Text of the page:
Is a painted body naked?

by Christopher Agostino

Is bodypainting just a way to get naked women out in public? I saw the promotional film for a documentary in the works that’s about bodypainting as a fine art, and in it an artist takes real umbrage when the filmmaker asks him if bodypainting exploits women. Although I sympathize with the artist’s annoyance with the question, since we work in a field that is too often represented by disturbing images from Key West showing up in your emails, or lots of naked painted people on bicycles, I can understand why an interviewer would ask it. In a group discussion a few years back with the genius behind Pro-shields (designed to protect the innocent by thoroughly covering nipples on female models to be bodypainted) the question turned to why such trivial items as whether the outline of a nipple is visible or not under the paint can determine whether people find bodypainting offensive or not. I heard a phrase often repeated that in body art the painting is what is meant to be looked at, not the body, and that folks that are just seeing (or voyeuristically enjoying) the nakedness of the body are missing the art. Speaking as a bodypainter who puts painted people (male and female) into the public view, I think this is disingenuous and it puts too much of the burden on the viewer when it is us, the body artists, who choose to present this as our art. Bodypainting is certainly not clothing, and therefore does not objectively remove or cover the nakedness of the model, however much it transforms their identity (and I do feel that a well painted body looks more fully clothed than, say, a women in bikini at the beach). Clothing protects the body and it changes and disguises the shape of the body. Bodypaint celebrates the body, specifically it celebrates the beautiful form of the human body — or we would be painting on flat canvas instead. So when someone looks at the model we have painted they should be seeing the model, the body, as well as the art.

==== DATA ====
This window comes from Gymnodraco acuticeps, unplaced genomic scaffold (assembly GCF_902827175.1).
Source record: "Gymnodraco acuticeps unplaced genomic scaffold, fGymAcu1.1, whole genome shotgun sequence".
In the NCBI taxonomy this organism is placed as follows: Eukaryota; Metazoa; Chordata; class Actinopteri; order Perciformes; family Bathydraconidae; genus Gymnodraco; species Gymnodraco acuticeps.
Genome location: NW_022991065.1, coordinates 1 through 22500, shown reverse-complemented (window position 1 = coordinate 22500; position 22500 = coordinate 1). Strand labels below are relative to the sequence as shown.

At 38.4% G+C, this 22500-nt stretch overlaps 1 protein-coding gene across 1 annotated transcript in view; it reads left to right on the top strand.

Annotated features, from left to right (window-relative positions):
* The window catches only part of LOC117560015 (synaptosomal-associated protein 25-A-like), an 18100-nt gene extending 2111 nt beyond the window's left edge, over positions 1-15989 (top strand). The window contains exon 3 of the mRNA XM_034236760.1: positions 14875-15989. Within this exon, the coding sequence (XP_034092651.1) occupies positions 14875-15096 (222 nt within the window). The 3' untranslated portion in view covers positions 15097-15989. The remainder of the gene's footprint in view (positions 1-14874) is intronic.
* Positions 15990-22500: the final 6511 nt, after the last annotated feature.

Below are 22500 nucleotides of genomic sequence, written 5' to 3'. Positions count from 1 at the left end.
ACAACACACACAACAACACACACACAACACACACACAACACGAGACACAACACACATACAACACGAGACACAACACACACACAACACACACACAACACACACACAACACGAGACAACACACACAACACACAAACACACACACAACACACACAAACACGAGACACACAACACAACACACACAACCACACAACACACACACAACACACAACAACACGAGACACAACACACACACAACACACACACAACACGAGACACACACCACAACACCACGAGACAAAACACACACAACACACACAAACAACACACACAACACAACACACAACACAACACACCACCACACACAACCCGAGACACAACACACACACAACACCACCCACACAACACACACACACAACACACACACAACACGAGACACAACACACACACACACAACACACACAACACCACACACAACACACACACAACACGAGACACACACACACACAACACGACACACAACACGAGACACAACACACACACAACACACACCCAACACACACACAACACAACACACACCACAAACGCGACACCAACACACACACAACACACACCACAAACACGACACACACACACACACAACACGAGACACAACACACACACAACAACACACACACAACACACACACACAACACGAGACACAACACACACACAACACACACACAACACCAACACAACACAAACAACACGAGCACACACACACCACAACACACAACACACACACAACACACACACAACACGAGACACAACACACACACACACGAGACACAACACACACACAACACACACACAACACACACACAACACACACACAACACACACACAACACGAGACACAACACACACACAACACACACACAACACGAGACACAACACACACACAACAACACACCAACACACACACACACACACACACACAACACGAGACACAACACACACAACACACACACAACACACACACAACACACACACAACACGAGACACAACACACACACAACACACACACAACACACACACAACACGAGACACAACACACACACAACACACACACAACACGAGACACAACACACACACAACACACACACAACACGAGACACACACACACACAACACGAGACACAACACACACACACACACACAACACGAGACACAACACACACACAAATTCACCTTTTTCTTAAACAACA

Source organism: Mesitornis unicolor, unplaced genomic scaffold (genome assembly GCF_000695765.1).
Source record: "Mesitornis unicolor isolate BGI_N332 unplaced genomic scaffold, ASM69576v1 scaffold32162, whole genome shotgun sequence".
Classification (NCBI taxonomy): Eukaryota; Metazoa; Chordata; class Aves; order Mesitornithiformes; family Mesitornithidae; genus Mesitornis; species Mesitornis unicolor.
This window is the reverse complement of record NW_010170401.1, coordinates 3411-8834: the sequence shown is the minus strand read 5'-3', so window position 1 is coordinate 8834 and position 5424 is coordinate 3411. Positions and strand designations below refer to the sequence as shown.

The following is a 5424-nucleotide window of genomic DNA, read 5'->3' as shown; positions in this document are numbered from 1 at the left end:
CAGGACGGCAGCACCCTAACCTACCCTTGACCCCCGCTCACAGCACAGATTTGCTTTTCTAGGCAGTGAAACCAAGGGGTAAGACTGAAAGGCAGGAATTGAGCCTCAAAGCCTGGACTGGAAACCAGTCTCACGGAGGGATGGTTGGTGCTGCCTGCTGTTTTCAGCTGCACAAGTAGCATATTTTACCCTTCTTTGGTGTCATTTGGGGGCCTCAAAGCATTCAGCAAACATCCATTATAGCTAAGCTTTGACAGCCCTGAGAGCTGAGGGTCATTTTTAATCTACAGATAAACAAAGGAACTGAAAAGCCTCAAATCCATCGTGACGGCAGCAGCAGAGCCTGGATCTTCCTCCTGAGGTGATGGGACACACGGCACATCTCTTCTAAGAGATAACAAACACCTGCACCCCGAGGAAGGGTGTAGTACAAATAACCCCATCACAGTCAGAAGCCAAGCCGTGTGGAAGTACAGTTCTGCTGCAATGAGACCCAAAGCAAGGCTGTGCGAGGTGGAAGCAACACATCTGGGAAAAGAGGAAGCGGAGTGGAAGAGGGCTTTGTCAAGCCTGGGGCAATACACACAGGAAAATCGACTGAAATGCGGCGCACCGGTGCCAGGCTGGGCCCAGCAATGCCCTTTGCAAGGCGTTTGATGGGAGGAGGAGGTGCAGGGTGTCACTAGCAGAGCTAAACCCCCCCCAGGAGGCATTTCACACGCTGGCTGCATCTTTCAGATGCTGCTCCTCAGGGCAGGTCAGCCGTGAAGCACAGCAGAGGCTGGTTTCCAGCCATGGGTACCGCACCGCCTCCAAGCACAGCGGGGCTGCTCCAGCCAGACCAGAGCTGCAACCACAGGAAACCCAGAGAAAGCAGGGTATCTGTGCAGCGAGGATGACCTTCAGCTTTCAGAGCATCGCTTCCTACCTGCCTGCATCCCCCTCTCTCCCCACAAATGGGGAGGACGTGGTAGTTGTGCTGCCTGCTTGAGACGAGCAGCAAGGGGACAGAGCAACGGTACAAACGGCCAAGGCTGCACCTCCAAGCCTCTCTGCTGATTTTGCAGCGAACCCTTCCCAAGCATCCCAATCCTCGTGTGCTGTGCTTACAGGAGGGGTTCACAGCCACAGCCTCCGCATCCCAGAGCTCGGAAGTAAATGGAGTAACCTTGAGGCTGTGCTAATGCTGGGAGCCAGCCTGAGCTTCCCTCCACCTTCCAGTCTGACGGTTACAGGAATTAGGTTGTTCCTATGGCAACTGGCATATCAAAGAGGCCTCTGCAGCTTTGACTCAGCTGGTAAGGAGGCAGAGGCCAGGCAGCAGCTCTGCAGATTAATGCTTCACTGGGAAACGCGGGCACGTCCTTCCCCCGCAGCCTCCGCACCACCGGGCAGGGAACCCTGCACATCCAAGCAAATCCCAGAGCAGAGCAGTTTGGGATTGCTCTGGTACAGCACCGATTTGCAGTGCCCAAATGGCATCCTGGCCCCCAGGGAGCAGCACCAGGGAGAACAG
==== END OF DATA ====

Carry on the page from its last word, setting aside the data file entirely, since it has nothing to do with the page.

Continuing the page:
Painted at the Face and Body Art International Convention, 2009, on a beautiful model.

The idealized human form in Greek and Roman art — naked.

In Western Culture the veneration of the human form is exemplified by the prevalence of the naked body in art and painting, which goes back to the Classical Greek conception of the naked human form as being the symbolic representation of the perfection of Nature. Athletes, we are told, competed naked in the ancient Olympics. In fact, as the influence of the Classical Greek culture spread, body arts declined in Western Cultures because the marking of the body was seen as a disfigurement of the perfect form of the naked body. Perhaps it is a sign of our continuing cultural progression that bodypainting has begun to enter the main stream of public perception again, for this is an art form that reaches beyond the Greeks. The return of body art into Western/European Culture is a world-inspired expansion of our understanding of art.

The tradition of celebrating the human body continues in Western art

The underlying reasons for traditional body art — meaning the use of bodypainting, tattooing and scarification in traditional cultures — are in its social and ritualistic functions. As cultures evolve over time, these ritualistic functions gain aesthetic values as well, they become art. In “Primitive Art”, Franz Boas writes about how, once the symbolic requirements of the mask (or bodyart) are achieved, the mask maker’s goal is to make the object beautiful  — the “artfulness” is always important.  When we look at cultural examples in which body art has progressed past ritual to the point where it is done for more purely aesthetic reasons, when it has become a “fashion”, at the foundation of those acts is a desire to celebrate the innate beauty of the human form. Through art, to pay homage to what God (or Nature) has made when he made man. This is the cultural explanation for what is perhaps the most profound use of body art that can be sited: the body painting of the Southeast Nuba culture of Sudan, a tribal culture in which individuals turned themselves daily into living, painted works of art as a veneration of the wonder of creation, demonstrated in the perfection of the human form. This was done when the individual was in their youth, their prime, their bodies in peak form. The older or the infirm did not paint themselves.